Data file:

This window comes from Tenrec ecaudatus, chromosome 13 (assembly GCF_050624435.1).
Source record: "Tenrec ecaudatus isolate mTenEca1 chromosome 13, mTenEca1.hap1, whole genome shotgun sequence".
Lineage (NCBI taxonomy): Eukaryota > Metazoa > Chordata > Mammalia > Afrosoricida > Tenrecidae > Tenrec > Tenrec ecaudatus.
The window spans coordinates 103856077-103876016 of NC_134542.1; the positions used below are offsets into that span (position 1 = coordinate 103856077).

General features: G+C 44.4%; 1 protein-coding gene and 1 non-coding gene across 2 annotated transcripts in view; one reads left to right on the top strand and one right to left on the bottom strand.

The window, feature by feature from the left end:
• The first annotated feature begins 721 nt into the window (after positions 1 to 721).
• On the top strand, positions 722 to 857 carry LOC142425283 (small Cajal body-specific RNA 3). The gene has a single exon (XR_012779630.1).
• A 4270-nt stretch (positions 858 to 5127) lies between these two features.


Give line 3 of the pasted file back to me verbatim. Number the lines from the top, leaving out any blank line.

Lineage (NCBI taxonomy): Eukaryota > Metazoa > Chordata > Mammalia > Afrosoricida > Tenrecidae > Tenrec > Tenrec ecaudatus.